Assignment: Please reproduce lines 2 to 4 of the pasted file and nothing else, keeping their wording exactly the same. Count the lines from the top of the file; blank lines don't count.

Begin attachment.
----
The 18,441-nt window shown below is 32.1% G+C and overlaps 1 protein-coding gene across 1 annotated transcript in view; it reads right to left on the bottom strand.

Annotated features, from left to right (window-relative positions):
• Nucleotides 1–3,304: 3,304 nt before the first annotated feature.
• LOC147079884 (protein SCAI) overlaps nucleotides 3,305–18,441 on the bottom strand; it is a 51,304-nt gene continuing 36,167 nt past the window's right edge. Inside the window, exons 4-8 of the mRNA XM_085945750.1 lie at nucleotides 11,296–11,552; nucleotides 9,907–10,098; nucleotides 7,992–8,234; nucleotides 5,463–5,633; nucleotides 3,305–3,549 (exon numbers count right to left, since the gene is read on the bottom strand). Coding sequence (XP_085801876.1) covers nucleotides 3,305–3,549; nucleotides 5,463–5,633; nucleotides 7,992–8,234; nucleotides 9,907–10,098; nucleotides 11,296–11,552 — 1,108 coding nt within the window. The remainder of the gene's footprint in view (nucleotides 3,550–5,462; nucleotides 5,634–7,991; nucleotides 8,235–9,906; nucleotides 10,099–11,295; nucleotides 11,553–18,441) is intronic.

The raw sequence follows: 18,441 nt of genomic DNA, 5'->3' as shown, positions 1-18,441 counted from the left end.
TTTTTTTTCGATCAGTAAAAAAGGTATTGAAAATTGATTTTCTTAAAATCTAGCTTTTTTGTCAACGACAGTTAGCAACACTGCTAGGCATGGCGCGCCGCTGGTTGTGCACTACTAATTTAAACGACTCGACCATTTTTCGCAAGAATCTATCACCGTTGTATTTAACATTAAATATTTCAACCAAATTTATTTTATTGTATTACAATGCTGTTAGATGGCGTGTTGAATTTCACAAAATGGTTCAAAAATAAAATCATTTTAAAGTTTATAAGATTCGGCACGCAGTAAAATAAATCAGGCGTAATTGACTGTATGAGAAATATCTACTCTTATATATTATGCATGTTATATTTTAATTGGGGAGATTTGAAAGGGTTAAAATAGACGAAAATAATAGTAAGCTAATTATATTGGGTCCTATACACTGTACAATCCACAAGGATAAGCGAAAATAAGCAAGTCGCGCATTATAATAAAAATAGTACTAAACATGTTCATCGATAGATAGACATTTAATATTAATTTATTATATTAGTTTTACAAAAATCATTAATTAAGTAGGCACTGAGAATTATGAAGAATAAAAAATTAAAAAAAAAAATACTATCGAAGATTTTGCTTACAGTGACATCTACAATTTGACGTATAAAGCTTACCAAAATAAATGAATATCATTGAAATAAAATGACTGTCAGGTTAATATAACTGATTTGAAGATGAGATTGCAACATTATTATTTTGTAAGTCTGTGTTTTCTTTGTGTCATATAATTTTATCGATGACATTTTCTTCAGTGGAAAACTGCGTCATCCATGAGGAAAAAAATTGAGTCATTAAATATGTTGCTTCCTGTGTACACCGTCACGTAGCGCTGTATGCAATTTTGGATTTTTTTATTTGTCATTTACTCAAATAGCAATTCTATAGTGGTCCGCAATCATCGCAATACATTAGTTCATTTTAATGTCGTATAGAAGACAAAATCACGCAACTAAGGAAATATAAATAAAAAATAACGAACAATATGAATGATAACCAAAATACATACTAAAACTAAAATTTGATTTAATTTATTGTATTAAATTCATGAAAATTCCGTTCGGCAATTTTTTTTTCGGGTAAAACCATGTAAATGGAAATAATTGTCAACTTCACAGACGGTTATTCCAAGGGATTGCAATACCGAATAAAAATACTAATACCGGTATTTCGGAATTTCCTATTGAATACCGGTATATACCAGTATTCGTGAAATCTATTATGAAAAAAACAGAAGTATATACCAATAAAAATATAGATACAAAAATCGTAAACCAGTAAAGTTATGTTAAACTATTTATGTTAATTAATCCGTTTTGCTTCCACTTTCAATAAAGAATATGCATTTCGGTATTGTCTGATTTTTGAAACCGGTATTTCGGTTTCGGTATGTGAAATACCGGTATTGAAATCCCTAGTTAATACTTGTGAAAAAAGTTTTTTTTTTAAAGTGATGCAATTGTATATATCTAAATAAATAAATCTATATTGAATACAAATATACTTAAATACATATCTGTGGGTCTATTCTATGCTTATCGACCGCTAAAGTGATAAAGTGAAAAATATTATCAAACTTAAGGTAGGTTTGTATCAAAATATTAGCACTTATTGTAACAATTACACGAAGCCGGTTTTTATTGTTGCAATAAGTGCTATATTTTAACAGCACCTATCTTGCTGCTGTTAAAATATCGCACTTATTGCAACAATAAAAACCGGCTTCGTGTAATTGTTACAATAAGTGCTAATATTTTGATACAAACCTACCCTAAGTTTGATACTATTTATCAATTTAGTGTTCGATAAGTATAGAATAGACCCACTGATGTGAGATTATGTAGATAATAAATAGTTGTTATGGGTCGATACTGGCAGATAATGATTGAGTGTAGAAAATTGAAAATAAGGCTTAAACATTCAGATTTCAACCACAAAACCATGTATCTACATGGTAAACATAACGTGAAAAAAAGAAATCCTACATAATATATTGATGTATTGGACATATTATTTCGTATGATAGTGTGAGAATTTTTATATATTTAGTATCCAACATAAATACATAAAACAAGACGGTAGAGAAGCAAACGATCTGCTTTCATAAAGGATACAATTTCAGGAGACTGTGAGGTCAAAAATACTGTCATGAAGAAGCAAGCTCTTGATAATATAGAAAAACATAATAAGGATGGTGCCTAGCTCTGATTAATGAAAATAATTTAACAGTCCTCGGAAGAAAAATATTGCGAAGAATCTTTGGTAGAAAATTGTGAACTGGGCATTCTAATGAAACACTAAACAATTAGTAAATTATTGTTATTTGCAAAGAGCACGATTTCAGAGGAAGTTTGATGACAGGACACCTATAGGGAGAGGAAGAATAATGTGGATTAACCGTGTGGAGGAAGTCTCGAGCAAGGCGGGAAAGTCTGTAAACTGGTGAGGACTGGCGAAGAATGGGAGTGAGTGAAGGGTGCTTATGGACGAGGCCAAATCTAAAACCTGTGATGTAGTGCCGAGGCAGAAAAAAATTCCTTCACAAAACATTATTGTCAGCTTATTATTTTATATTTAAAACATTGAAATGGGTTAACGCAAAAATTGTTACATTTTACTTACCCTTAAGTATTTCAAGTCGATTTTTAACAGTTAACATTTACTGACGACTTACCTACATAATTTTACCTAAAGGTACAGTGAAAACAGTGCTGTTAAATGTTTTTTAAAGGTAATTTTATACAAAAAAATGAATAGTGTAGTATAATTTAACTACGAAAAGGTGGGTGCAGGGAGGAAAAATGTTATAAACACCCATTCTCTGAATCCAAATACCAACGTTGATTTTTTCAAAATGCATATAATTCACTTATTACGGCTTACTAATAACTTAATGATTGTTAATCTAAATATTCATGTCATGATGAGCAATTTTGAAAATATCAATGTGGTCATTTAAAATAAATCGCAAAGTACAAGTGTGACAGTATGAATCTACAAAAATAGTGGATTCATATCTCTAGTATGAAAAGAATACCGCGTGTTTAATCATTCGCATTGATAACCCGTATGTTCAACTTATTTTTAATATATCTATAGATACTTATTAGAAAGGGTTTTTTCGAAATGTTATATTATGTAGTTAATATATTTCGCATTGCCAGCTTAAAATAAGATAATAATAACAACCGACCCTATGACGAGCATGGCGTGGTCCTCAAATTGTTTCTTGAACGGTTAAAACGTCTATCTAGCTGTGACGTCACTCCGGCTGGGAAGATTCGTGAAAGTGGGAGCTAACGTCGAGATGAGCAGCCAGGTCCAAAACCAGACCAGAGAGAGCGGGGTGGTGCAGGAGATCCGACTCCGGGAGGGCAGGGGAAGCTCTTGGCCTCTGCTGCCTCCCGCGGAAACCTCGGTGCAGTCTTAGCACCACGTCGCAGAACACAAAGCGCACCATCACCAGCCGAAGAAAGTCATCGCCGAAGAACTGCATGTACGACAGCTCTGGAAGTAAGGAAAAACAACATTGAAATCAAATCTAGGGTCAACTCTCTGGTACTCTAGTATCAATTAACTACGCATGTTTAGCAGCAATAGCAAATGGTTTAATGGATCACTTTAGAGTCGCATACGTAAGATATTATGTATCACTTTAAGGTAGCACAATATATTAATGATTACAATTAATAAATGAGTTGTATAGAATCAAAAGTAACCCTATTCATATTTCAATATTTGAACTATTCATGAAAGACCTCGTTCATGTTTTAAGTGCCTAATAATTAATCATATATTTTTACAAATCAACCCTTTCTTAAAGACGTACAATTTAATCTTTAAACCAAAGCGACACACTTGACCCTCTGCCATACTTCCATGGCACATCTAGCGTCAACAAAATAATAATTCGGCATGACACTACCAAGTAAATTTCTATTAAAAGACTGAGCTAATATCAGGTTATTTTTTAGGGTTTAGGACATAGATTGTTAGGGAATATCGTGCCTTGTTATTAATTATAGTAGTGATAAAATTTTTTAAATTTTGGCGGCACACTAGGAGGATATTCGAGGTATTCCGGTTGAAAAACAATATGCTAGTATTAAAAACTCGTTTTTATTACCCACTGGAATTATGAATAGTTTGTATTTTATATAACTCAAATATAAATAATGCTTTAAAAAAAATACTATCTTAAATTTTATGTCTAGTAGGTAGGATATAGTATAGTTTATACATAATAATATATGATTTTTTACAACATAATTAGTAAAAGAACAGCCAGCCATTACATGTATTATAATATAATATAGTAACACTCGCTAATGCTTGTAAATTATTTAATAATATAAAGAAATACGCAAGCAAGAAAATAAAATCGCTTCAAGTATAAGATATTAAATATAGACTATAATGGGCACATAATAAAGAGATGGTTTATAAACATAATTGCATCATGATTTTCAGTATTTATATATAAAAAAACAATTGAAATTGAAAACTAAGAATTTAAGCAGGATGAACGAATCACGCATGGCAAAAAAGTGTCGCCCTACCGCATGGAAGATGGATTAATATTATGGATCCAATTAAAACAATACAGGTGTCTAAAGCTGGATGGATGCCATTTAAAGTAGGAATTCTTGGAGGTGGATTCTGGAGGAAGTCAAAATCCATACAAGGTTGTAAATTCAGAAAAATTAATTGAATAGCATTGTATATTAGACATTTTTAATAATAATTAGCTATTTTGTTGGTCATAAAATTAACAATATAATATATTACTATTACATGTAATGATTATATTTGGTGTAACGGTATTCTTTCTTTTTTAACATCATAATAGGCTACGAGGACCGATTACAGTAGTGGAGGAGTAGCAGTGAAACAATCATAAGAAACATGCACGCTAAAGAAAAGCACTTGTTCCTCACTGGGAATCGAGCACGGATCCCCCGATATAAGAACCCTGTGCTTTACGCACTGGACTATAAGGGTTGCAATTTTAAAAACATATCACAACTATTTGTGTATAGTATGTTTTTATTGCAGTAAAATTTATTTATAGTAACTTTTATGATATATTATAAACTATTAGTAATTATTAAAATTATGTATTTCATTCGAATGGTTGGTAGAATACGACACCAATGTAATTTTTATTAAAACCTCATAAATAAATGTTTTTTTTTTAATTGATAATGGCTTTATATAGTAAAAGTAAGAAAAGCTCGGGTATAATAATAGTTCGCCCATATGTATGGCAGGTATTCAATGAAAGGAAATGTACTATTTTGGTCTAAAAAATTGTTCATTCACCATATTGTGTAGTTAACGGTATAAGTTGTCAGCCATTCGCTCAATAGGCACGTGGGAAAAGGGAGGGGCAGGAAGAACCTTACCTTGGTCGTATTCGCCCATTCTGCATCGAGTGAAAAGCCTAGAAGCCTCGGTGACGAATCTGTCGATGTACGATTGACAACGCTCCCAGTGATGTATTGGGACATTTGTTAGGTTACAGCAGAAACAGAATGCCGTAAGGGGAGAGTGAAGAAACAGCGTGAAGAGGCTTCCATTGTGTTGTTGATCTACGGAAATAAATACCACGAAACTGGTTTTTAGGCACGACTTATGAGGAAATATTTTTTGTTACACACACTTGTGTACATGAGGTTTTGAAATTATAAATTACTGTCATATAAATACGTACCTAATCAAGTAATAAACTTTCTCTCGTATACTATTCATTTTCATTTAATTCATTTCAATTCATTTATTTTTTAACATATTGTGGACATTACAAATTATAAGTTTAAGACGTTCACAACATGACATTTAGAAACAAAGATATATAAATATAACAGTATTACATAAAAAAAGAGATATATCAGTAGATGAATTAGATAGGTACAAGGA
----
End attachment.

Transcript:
Annotated features, from left to right (window-relative positions):
• Nucleotides 1–3,304: 3,304 nt before the first annotated feature.
• LOC147079884 (protein SCAI) overlaps nucleotides 3,305–18,441 on the bottom strand; it is a 51,304-nt gene continuing 36,167 nt past the window's right edge. Inside the window, exons 4-8 of the mRNA XM_085945750.1 lie at nucleotides 11,296–11,552; nucleotides 9,907–10,098; nucleotides 7,992–8,234; nucleotides 5,463–5,633; nucleotides 3,305–3,549 (exon numbers count right to left, since the gene is read on the bottom strand). Coding sequence (XP_085801876.1) covers nucleotides 3,305–3,549; nucleotides 5,463–5,633; nucleotides 7,992–8,234; nucleotides 9,907–10,098; nucleotides 11,296–11,552 — 1,108 coding nt within the window. The remainder of the gene's footprint in view (nucleotides 3,550–5,462; nucleotides 5,634–7,991; nucleotides 8,235–9,906; nucleotides 10,099–11,295; nucleotides 11,553–18,441) is intronic.